Drawn by the Brush: Oil Sketches by Peter Paul Rubens
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The Church Triumphant
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Peter Paul Rubens
The Last Supper, 1620-21
Oil on panel, 43.8 x 44.1 cm
Seattle Art Museum, Gift of the Samuel H. Kress Foundation, acc. no. 61.166

Catalog Entry by Marjorie E. Wieseman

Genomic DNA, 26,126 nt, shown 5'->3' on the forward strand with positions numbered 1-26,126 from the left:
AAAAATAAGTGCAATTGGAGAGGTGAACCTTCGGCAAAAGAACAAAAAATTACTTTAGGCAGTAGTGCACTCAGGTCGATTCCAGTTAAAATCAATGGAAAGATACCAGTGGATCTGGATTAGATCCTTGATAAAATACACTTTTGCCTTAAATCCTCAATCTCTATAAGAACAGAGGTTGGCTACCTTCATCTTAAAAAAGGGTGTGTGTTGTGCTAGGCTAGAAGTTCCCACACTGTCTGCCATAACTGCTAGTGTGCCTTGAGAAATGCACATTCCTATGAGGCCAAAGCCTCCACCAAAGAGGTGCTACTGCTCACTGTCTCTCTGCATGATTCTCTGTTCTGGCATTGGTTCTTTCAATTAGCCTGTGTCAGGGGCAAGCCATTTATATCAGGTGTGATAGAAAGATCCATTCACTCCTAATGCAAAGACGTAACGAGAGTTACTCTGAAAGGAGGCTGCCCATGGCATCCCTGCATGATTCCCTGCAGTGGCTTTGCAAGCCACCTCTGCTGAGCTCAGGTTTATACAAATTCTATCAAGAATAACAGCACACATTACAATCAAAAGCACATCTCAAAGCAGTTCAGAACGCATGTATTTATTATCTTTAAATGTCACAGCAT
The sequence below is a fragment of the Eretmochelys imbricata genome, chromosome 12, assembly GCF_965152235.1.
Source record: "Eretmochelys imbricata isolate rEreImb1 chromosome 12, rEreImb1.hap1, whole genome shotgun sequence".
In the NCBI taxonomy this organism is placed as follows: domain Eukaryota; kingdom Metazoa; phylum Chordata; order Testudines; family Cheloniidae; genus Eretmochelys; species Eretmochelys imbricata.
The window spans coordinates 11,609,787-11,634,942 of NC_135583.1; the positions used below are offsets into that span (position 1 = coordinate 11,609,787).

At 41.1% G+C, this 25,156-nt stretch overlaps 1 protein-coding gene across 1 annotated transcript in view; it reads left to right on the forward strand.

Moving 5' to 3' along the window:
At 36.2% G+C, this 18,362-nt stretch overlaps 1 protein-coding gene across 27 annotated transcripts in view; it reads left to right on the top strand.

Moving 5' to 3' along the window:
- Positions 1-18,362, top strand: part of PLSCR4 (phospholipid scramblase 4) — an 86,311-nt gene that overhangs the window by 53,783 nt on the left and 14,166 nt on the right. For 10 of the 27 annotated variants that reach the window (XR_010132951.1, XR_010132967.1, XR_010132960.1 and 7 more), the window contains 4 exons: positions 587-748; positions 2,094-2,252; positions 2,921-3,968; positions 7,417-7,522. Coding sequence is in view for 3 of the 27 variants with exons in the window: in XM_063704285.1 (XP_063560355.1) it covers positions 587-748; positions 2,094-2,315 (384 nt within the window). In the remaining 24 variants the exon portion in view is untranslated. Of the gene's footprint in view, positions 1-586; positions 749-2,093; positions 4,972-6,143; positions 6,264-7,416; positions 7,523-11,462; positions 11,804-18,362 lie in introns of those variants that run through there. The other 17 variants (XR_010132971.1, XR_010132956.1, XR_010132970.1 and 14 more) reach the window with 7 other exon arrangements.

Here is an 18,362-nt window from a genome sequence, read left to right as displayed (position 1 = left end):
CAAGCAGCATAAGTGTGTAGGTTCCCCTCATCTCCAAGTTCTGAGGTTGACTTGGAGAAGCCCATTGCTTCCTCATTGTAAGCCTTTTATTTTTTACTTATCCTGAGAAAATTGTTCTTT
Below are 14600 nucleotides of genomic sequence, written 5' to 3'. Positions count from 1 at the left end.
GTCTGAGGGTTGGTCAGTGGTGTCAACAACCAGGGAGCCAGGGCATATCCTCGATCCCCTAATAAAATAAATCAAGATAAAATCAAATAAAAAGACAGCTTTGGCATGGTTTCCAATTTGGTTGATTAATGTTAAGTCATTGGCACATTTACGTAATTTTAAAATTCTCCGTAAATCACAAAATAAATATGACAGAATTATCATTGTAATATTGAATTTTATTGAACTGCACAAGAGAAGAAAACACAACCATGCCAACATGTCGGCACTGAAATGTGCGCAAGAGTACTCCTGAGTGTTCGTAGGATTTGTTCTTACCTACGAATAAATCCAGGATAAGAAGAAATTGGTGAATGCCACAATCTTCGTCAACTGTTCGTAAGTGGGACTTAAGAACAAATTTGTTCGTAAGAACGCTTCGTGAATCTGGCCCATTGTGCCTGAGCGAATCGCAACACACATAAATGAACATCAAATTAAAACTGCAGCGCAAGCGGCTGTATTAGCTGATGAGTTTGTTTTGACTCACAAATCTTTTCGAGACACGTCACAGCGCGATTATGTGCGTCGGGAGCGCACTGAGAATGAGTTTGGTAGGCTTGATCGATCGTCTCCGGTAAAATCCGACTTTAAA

In 1615 the Jesuit community in Antwerp began construction of a magnificent new church, a sumptuous "Marble Temple" that was to function as both a calculated expression of the power of the Catholic faith in Antwerp, the northern bastion of Counter-Reformatory zeal; and a monument to the wealth and influence of the Jesuit order. Although it now bears the name of St. Carlo Borromeo, the Antwerp church (completed in 1621) was the first dedicated to St. Ignatius Loyola, the founder of the Jesuit order, who was canonized only in 1622. Rubens was involved in this project almost from its inception: he designed decorative elements for the façade of the building and painted two major altarpieces for the church, which depicted the key Jesuit saints—Ignatius Loyola and Francis Xavier—performing miracles (both Kunsthistorisches Museum, Vienna). Rubens's most extensive involvement with the church, however, was in the form of thirty-nine ceiling paintings commissioned to decorate the sanctuary's side aisles and galleries, and the underside of the organ loft...

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